The struggle over states’ rights versus federal control is as much philosophical as it is political. Since before the ratification of the Constitution and the early days of the American Revolution, prominent historical figures debated the proper way to separate power and just how much freedom people should have from their government.
Would a strong central government be preferable to the safety and security of society, or would a limited government with a strong emphasis on control by the people work better?
The biggest test of federal control is the topic of marijuana. For decades now, various states have legalized marijuana for medicinal purposes. When treating illnesses and dealing with health problems, should individuals have the right to dictate what they try for treatment?
The question is fairly straight forward and, in a free society, people would have the right to control their own bodies. This includes controlling what does and doesn’t enter our own bodies, as well as controlling what they try for treatment when dealing with various health problems.
But what about recreational use of marijuana?
The question came forward in Maine in the form of a referendum. After a bitter, controversy battle, the legalization crowd barely won with a lead of less than three thousand votes. While a recount challenge is being prepared, Governor Paul LePage is already raising his own doubts and implying he will not enforce the law.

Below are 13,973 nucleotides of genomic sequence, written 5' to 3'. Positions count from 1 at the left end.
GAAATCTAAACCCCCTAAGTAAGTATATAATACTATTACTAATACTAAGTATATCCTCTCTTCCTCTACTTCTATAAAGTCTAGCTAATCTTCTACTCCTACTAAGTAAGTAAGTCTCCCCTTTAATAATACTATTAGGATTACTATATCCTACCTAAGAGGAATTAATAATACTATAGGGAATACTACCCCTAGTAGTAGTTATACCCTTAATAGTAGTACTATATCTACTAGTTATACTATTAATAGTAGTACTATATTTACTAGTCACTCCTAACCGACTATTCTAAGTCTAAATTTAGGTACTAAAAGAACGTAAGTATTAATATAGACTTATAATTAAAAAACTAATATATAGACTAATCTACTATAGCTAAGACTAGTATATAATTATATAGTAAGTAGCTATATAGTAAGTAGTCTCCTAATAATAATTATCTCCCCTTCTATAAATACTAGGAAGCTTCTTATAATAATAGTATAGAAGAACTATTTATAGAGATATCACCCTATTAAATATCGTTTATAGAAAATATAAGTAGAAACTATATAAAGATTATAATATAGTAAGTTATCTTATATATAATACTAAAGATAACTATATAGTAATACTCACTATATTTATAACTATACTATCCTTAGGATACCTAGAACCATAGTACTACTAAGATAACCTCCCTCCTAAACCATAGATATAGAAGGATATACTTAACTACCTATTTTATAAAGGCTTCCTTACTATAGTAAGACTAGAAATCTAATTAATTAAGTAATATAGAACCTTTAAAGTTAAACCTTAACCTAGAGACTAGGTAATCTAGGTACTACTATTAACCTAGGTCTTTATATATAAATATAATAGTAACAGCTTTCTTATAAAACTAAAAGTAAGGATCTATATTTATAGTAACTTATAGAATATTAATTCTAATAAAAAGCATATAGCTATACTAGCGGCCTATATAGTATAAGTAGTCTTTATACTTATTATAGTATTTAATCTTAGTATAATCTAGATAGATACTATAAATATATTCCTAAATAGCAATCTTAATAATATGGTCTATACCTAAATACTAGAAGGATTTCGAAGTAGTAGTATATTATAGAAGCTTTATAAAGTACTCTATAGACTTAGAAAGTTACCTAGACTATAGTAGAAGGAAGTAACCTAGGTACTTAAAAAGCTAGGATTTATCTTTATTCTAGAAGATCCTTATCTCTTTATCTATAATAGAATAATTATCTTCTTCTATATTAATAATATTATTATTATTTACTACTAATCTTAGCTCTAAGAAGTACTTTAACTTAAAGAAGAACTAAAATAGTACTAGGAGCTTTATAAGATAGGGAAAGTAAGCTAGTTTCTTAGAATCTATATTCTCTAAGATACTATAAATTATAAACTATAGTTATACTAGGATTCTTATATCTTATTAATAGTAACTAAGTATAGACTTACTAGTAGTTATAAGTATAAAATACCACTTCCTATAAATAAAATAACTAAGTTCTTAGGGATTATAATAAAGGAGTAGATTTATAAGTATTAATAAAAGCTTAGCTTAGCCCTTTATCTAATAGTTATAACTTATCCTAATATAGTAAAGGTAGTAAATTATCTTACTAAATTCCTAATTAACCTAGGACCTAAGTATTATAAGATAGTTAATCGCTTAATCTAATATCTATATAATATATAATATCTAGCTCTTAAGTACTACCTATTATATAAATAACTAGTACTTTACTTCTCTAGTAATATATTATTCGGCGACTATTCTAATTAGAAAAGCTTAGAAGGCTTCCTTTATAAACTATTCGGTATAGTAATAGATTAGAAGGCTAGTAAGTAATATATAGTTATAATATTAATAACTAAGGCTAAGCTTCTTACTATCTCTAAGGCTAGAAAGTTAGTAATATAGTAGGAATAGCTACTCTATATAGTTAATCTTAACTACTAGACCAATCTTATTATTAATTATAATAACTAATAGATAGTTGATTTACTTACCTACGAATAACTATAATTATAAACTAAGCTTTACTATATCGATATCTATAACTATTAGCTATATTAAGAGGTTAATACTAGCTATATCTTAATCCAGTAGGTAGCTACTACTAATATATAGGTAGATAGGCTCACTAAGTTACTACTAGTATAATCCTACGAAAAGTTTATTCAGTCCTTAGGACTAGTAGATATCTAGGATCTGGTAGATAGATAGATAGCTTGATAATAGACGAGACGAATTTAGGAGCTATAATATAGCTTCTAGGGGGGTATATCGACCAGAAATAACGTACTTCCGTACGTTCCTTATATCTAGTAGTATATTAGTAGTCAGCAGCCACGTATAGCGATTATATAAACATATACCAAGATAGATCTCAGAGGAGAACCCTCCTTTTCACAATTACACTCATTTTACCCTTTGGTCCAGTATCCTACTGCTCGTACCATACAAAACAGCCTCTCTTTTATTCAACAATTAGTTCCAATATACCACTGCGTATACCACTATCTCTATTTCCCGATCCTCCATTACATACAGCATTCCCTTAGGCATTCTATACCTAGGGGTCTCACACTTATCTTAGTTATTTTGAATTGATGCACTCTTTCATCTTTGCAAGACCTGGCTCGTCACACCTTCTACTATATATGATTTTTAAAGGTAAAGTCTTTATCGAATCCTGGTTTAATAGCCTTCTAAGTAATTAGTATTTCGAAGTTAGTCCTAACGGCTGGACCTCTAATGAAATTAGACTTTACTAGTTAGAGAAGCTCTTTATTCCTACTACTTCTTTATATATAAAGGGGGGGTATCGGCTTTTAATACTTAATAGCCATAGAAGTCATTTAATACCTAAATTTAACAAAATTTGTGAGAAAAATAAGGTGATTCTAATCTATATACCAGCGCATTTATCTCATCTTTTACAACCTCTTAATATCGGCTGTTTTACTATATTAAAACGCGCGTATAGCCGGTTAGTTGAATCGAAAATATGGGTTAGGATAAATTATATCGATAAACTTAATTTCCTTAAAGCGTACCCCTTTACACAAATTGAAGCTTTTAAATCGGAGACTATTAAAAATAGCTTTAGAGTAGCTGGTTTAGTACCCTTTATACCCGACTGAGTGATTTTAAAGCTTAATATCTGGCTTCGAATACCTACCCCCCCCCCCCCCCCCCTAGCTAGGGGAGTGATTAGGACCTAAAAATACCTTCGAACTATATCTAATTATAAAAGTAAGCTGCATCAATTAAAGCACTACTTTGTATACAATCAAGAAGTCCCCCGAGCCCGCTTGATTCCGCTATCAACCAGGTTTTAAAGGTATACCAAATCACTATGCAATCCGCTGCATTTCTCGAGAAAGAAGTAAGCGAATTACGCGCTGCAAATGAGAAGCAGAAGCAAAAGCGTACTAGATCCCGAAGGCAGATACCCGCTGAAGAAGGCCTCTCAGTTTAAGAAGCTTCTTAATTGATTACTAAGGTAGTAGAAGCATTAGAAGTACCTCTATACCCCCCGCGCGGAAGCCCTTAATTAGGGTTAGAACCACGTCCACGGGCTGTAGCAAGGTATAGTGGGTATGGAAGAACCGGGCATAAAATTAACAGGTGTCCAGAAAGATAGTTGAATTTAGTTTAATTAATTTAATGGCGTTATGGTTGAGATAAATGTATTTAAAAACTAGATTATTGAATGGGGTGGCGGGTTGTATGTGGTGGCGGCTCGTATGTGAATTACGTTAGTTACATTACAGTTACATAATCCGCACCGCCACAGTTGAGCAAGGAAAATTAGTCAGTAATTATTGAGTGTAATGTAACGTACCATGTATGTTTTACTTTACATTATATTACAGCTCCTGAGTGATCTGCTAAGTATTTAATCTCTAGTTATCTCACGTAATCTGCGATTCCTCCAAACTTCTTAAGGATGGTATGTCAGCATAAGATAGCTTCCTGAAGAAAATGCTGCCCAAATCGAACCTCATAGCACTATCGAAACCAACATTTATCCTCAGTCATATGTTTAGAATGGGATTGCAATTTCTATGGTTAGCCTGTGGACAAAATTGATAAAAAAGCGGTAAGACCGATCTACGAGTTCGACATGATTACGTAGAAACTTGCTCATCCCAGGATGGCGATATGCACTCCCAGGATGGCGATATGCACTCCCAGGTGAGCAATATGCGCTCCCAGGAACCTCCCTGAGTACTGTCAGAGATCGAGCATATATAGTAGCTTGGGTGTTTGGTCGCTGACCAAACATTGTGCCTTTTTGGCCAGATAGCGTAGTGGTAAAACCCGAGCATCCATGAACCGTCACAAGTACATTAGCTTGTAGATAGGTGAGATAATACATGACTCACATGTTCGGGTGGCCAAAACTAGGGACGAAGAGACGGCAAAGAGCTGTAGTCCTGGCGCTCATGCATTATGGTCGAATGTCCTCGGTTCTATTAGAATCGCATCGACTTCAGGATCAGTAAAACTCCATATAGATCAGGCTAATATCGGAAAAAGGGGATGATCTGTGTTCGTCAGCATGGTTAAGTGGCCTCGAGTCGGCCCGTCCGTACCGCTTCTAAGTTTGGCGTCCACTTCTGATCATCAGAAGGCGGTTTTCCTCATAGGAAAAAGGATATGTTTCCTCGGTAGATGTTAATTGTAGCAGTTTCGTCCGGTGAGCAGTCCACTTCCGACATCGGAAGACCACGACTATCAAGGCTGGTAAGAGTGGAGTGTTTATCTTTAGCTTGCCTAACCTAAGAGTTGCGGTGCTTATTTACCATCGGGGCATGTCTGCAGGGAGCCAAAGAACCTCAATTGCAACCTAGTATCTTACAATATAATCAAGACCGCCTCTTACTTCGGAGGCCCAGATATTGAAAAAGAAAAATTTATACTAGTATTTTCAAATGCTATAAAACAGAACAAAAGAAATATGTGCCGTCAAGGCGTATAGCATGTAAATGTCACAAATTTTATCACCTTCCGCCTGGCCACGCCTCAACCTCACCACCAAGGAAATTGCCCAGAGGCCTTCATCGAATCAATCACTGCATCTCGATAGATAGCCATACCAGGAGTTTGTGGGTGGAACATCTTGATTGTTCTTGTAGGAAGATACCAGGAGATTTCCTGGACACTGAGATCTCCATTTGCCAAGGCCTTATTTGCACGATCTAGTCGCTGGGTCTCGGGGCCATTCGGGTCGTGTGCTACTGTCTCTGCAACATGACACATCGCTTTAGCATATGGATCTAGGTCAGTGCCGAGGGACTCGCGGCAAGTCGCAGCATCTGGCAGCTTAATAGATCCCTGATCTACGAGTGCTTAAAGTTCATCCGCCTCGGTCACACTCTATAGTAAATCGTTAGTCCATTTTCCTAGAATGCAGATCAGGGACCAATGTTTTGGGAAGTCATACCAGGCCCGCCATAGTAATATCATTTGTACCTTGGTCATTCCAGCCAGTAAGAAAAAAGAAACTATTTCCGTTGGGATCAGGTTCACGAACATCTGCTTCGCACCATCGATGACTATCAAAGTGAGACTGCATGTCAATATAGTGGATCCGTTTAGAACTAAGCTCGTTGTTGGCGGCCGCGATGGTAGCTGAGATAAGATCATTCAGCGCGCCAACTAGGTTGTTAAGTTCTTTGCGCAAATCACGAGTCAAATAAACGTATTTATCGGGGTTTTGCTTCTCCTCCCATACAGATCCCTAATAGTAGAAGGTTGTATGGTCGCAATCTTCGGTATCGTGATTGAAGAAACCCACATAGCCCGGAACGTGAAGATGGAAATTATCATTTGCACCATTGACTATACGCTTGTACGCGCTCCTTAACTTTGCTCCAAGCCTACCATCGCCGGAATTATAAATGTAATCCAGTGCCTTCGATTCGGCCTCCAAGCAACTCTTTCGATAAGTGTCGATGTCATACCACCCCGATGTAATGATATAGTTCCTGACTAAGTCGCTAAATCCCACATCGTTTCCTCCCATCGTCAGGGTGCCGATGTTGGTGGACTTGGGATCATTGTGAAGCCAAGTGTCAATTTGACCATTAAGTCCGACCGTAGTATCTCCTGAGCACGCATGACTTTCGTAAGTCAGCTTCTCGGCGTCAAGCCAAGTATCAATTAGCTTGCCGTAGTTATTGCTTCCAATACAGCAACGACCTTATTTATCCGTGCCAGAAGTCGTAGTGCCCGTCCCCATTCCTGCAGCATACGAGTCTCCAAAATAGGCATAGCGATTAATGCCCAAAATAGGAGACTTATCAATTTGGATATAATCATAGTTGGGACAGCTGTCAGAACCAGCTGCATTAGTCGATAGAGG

Governor LePage has established a reputation during his time in office for standing up what he believes in. He has refused to back down against the federal government on topics such as the Patient Protection and Affordable Care Act, otherwise known as “Obamacare” and welfare reform. More recently, he has backed out of the federal refugee program.
It is for this reason, the Governor’s logic on marijuana decriminalization makes little sense. In a radio interview discussing the will of the people, he stated he will have to consult President-Elect Donald Trump before deciding what he will do.
You read that right: no-nonsense, pro-limited government Paul LePage will be deciding his plans based on what the incoming President decides.
The federal government has long prohibited the use of marijuana and other drugs as part of a costly, questionably constitutional war on drugs. While Governor LePage has been willing to defy the federal government when he believes they are wrong or working against the will of the Maine people. But the Governor has also been a staunch defender of the big government drug war.
The problem here for the Maine Governor doesn’t seem to be whether or not marijuana is good for Mainers, but whether or not he has permission to have his views on it. During his occupation of the Blaine House under a Democratic President, he has had no problem defying the federal government when he sees fit. But now that a Republican is taking over the White House, he has to seek permission before having a view on a Maine vote.
It’s a dangerous and reckless precedent for Governor LePage to endorse. The federal government should not be regulating our bodies or personal lives to this degree, and the spirit of the Tenth Amendment states that federal prohibition is at odds with liberty itself.